Japan Geoscience Union Meeting 2019

Presentation information

[E] Oral

A (Atmospheric and Hydrospheric Sciences ) » A-AS Atmospheric Sciences, Meteorology & Atmospheric Environment

[A-AS03] Large-scale moisture and organized cloud systems

Tue. May 28, 2019 3:30 PM - 5:00 PM 104 (1F)

convener:Hiroaki Miura(The University of Tokyo), Atsushi Hamada(University of Toyama), Satoru Yokoi(Japan Agency for Marine-Earth Science and Technology), Masaki Satoh(Atmosphere and Ocean Research Institute, The University of Tokyo), Chairperson:Satoru Yokoi

4:00 PM - 4:15 PM

[AAS03-09] A characteristic of the MJO as a part of enhanced large-scale zonal circulation

*Tamaki Suematsu1, Hiroaki Miura2 (1.Atmosphere and Ocean Reaserch Institute, The University of Tokyo, 2.School of Science, The University of Tokyo)

Keywords:Madden-Julian Oscillation , Air-Sea Interaction, Large-Scale Circulation

The Madden-Julian Oscillation (MJO) is known as the dominant mode of intraseasonal variability in the tropics, characterized a region of enhanced convective activities that propagate from the Indian Ocean (IO) to the Western Pacific(WP). However, our understanding of its fundamental role in the atmosphere, and explanation for why it exists is still limited. Taking this into consideration, this study examined how the MJO propagation speed and the intensity of their events were modulated by the background environment and sought for an intrinsic relationship of the MJO with the background atmospheric states.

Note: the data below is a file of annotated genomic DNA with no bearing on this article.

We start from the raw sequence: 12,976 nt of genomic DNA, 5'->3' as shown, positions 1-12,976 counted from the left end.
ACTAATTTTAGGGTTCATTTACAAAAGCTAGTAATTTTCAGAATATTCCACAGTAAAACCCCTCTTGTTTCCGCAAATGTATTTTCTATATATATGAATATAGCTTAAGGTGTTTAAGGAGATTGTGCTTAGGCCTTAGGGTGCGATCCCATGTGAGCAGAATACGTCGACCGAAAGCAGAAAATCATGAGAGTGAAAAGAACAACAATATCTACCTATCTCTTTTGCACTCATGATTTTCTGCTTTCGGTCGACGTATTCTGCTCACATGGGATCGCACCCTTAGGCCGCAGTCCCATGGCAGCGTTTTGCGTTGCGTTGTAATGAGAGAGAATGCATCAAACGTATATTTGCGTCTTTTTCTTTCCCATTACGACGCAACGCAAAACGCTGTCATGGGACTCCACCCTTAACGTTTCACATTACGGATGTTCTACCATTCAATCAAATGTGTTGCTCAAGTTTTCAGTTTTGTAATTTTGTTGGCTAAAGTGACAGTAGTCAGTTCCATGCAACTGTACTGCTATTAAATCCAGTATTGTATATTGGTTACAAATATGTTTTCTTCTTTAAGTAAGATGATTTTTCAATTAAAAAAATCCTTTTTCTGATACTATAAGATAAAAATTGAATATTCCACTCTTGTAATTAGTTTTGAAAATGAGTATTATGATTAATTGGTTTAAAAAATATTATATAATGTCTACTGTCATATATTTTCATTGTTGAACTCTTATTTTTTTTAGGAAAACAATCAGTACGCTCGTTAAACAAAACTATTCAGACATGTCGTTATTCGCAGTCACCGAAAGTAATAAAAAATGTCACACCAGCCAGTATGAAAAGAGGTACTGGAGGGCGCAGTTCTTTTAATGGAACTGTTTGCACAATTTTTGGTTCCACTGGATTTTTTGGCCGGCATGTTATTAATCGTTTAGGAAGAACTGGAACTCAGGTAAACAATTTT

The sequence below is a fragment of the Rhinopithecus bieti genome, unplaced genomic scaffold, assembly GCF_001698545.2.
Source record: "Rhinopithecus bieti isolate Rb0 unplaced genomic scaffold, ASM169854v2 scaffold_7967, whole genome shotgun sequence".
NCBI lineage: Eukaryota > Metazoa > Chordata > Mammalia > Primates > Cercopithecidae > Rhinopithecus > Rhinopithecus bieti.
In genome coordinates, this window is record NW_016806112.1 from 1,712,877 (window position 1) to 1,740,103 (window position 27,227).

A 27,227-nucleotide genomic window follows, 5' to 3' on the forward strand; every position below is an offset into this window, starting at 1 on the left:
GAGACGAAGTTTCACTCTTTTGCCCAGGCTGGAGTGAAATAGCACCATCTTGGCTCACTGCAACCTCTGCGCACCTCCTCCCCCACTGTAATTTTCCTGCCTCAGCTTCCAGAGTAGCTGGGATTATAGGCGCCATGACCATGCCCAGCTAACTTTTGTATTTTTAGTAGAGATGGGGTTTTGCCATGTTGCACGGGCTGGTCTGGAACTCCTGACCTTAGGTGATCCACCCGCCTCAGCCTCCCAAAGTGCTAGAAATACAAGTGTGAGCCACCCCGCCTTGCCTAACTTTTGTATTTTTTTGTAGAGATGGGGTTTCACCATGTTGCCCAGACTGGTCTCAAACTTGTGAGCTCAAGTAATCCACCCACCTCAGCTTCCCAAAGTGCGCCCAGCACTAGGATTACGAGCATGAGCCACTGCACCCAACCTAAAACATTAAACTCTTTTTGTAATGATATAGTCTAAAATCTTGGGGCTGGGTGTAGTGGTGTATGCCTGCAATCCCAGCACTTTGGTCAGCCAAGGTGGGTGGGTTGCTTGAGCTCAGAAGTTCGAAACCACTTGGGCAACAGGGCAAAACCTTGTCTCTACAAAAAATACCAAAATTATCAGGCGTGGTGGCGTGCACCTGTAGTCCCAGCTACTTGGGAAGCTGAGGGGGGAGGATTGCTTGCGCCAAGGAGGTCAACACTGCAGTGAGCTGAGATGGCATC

To build on our recent finding of MJO enhancement with background zonal sea surface temperature (SST) gradient, we examined how MJO propagation speed was influenced by the background SST. We constructed a tracking method of MJO convection and calculated the propagation speed of each event. We investigated how the characteristics of the MJO and the background SST states that they occur in varied depending on their propagation speed. The analysis revealed that the slower events were associated with a condition of low-frequency SST (> 60 days) distribution with a positive zonal gradient from the IO to WP. In contrast, high-frequency SST (20 – 60 days) distributions associated with the MJO events were much the same between the fast and the slow groups with little zonal SST gradient across IO to WP. Furthermore, the extension of the analysis to rest of the events revealed that the relationship between zonal SST gradient and propagation speed was not a tendency restricted to the fastest and the slowest groups, but is an overall relationship that is displayed by all of the events. Taking note that the presence of zonal SST gradient in the low-frequency range has the potential to enhance large-scale zonal circulation, the component of the zonal wind associated with the background circulation was also analyzed. The analysis showed that there is a tendency for MJO to propagate slower when the background large-scale zonal circulation was stronger, implying that slower MJOs are embedded in enhanced large-scale zonal circulation.